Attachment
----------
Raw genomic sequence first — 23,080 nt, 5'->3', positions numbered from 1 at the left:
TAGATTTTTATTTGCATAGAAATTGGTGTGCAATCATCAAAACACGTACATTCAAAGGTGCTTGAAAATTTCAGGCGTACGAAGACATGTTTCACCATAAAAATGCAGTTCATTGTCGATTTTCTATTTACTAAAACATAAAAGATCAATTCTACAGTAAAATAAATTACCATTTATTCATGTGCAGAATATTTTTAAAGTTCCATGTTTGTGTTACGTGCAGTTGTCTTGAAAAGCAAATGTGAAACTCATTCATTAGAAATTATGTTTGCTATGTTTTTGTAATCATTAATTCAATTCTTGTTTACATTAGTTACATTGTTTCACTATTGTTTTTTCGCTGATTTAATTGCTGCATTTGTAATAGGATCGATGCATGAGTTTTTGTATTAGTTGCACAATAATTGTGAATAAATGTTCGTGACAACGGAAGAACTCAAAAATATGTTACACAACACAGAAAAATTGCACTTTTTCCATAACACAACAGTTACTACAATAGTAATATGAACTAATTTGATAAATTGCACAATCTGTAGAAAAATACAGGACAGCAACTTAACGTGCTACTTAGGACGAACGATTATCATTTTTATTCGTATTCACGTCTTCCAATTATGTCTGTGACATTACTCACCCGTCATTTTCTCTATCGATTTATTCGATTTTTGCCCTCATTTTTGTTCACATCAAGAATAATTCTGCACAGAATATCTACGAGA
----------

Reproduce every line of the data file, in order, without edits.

Raw genomic sequence first — 23,080 nt, 5'->3', positions numbered from 1 at the left:
TAGATTTTTATTTGCATAGAAATTGGTGTGCAATCATCAAAACACGTACATTCAAAGGTGCTTGAAAATTTCAGGCGTACGAAGACATGTTTCACCATAAAAATGCAGTTCATTGTCGATTTTCTATTTACTAAAACATAAAAGATCAATTCTACAGTAAAATAAATTACCATTTATTCATGTGCAGAATATTTTTAAAGTTCCATGTTTGTGTTACGTGCAGTTGTCTTGAAAAGCAAATGTGAAACTCATTCATTAGAAATTATGTTTGCTATGTTTTTGTAATCATTAATTCAATTCTTGTTTACATTAGTTACATTGTTTCACTATTGTTTTTTCGCTGATTTAATTGCTGCATTTGTAATAGGATCGATGCATGAGTTTTTGTATTAGTTGCACAATAATTGTGAATAAATGTTCGTGACAACGGAAGAACTCAAAAATATGTTACACAACACAGAAAAATTGCACTTTTTCCATAACACAACAGTTACTACAATAGTAATATGAACTAATTTGATAAATTGCACAATCTGTAGAAAAATACAGGACAGCAACTTAACGTGCTACTTAGGACGAACGATTATCATTTTTATTCGTATTCACGTCTTCCAATTATGTCTGTGACATTACTCACCCGTCATTTTCTCTATCGATTTATTCGATTTTTGCCCTCATTTTTGTTCACATCAAGAATAATTCTGCACAGAATATCTACGAGA